Take time, quality time. This means being ready to listen patiently and attentively to everything the other person wants to say. It requires the self-discipline of not speaking until the time is right. Instead of offering an opinion or advice, we need to be sure that we have heard everything the other person has to say. This means cultivating an interior silence that makes it possible to listen to the other person without mental or emotional distractions. Do not be rushed, put aside all of your own needs and worries, and make space. Often the other spouse does not need a solution to his or her problems, but simply to be heard, to feel that someone has acknowledged their pain, their disappointment, their fear, their anger, their hopes and their dreams. How often we hear complaints like: “He does not listen to me.” “Even when you seem to, you are really doing something else.” “I talk to her and I feel like she can’t wait for me to finish.” “When I speak to her, she tries to change the subject, or she gives me curt responses to end the conversation”.
-Pope Francis, Amoris Laetitia 136-137
3.- Trust. Effective communication will likely result in mutual trust and vice-versa. Spouses should have the freedom to rely on one another during difficult times and share their hopes, dreams, and fears. Trusting that you will be there for your spouse after a hard day at work fills them with confidence and increases their self-esteem. Part of having mutual trust means believing in your spouse. Jealousy and suspicion will only harm the relationship. Trust is the right path to take.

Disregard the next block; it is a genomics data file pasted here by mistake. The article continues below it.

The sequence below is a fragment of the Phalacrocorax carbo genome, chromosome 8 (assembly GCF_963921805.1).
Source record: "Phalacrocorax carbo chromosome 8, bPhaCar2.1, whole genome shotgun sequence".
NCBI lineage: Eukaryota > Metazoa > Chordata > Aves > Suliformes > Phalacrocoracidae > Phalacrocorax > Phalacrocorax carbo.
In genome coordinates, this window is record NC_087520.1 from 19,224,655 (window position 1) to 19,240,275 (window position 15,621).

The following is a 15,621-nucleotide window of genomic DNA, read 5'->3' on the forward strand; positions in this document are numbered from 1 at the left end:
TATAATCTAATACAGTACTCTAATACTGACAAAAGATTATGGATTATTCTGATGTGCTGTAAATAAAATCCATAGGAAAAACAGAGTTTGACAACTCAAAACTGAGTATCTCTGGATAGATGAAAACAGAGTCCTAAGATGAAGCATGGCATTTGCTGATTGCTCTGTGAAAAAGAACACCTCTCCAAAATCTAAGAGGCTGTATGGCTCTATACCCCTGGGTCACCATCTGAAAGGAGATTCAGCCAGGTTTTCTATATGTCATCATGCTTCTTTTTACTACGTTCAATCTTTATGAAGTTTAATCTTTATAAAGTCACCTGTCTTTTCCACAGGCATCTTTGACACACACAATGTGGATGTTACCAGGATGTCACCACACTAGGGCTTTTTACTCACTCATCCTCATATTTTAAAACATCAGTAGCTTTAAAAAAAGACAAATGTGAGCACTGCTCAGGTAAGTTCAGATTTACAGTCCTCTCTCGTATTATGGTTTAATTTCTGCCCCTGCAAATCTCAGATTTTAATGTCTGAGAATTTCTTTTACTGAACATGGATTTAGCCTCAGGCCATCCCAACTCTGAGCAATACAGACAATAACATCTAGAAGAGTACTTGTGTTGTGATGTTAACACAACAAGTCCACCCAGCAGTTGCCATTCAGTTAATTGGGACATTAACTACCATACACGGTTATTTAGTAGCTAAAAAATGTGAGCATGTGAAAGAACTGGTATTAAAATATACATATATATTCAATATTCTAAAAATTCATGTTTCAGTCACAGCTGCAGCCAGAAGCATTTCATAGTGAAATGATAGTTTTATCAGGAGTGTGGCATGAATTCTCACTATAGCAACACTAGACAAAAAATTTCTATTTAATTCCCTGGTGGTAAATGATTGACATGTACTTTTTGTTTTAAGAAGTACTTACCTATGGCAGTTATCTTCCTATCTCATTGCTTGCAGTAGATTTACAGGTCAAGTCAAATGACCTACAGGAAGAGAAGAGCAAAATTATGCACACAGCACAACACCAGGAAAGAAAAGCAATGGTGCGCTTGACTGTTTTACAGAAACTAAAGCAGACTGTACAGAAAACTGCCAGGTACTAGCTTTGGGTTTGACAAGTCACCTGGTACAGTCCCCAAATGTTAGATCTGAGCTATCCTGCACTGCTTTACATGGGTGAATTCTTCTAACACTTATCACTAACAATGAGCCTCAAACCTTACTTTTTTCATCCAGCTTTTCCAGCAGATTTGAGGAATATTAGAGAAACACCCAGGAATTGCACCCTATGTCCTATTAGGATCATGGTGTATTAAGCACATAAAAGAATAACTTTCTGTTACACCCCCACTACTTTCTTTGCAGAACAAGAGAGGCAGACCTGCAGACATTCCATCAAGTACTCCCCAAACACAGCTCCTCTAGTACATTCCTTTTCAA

Harmony isn't always easy to experience at home (especially if you have a whole bunch of little kids running around like crazy!), but if we prayerfully and intentionally make an effort to lovingly and patiently listen to and fulfill our spouse's needs (this needs to go both ways!), we may end up experiencing a sense of security and inner peace that will help us overcome the most stressful and difficult situations of married life.
"After the love that unites us to God, conjugal love is the 'greatest form of friendship'. It is a union possessing all the traits of a good friendship: concern for the good of the other, reciprocity, intimacy, warmth, stability and the resemblance born of a shared life. Marriage joins to all this an indissoluble exclusivity expressed in the stable commitment to share and shape together the whole of life."
-Pope Francis, Amoris Laetitia 123